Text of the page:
Jon M: [00:34:53] What you’re describing sounds a lot like an ethical school. Transparency, equity, mutual respect for everyone’s lived experience and funds of knowledge. Are there any more details that you want to add that you’ve been thinking about, what your vision, what the school would look like? If the administration suddenly said yes, we want to make this happen.
Eli C-S: [00:35:16] I think this is a pretty broad thing, but just a school that’s open to changing, which is something that Beacon has not been whatsoever. A lot of the teachers are very stuck in their ways. So is the administration. And I think the students understand that change is needed because we don’t feel like Beacon is reaching its full potential. And so I think that’s one of the main principles of an ethical school is a school that’s open to change. And so I think that’s also one of the main things that we hope for through these channels.
Amy H-Laff: [00:35:52] Could you give us an example of what an anti racist curriculum looks like?
Yarmis C: [00:36:03] Um, when I think of an anti racist curriculum, I think of one where obviously, if it’s an English class, there’ll be books that were written by people of color, but not just that. The discussions that are centered around the books are one where all the students feel as though they can participate. Not just whoever feels, not just like White kids. Cause that tends to be what happens at school. I actually know a lot where whenever we touch on the topic of race, the people of color tend to stand back and listen, because they don’t feel safe enough to share their experiences. And so as a way to be having this anti-racist curriculum, it would be a lot more of people talking about their experiences and then the people who haven’t seen or experienced those things can learn and can change the way that they behave to make sure that they aren’t doing anything that’s offensive or discriminatory, or just that isn’t productive in order to be able to move forward. Yeah.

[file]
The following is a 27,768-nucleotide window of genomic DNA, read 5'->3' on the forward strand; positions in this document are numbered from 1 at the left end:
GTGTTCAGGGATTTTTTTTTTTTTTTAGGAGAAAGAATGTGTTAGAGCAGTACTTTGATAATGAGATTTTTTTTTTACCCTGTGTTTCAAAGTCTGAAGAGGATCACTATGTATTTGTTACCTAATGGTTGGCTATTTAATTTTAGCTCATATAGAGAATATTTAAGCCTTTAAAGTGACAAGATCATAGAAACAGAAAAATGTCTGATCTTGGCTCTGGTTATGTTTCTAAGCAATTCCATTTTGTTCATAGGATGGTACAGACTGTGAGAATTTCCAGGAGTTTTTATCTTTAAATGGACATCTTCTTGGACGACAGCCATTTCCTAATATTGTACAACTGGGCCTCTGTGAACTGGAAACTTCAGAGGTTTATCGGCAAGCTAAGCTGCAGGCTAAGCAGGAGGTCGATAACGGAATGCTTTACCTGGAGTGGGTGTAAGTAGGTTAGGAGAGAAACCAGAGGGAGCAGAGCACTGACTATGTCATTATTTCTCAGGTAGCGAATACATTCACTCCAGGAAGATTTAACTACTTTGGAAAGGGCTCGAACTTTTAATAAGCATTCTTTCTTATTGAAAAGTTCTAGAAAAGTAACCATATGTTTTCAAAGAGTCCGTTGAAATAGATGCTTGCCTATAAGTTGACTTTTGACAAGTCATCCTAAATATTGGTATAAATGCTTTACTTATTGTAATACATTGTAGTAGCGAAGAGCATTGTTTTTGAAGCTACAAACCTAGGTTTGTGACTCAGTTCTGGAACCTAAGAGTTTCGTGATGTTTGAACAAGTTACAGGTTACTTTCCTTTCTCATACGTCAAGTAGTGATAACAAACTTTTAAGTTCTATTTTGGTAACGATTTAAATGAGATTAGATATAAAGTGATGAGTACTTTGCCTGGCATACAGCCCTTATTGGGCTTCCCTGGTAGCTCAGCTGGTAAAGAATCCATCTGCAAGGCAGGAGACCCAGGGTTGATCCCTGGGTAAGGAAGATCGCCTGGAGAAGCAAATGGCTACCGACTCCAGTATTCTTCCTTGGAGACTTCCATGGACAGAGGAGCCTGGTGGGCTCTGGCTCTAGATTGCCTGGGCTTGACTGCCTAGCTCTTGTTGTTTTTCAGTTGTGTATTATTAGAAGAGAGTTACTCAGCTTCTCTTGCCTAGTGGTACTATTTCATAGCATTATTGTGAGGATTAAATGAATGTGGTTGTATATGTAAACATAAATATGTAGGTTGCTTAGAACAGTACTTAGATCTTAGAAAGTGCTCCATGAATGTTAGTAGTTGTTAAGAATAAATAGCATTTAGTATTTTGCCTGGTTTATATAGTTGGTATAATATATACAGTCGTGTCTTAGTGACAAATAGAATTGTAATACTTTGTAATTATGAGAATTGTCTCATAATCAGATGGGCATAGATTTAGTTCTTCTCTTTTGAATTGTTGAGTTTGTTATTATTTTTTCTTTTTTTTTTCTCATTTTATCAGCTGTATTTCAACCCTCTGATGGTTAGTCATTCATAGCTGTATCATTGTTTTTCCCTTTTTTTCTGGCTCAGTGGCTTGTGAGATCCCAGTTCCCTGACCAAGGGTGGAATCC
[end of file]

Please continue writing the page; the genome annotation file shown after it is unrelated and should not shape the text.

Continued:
Toby P: [00:37:01] Yeah. I just want to add on to what Yarmis said. I think that as a white person myself, I think it will be really helpful and we don’t learn about this enough, like ways that we contribute to maintaining racist institutions and we’re complacent in them. And then ways that we can, that we can advocate for change within those institutions and try and change those institutions. Because I think right now we may learn, we may learn a bit about what’s happening in society today in broader terms, like what’s happening in current events, like what’s happening in the world, what’s happening to the U S, but we don’t learn about specifically how all of these, like institutions overlap and create the society that we live in today. And we don’t learn how to create change. We don’t learn how to make ourselves advocates. I think the only reason us three are advocating for change right now, it’s not because I don’t think Beacon taught us that. I think like for myself, I think it was Teens Take Charge. I don’t know what, how they learn, but like Beacon does not teach you how to advocate for yourself.
Amy H-Laff: [00:38:22] Toby, could you tell us a little bit about Teens Take Charge?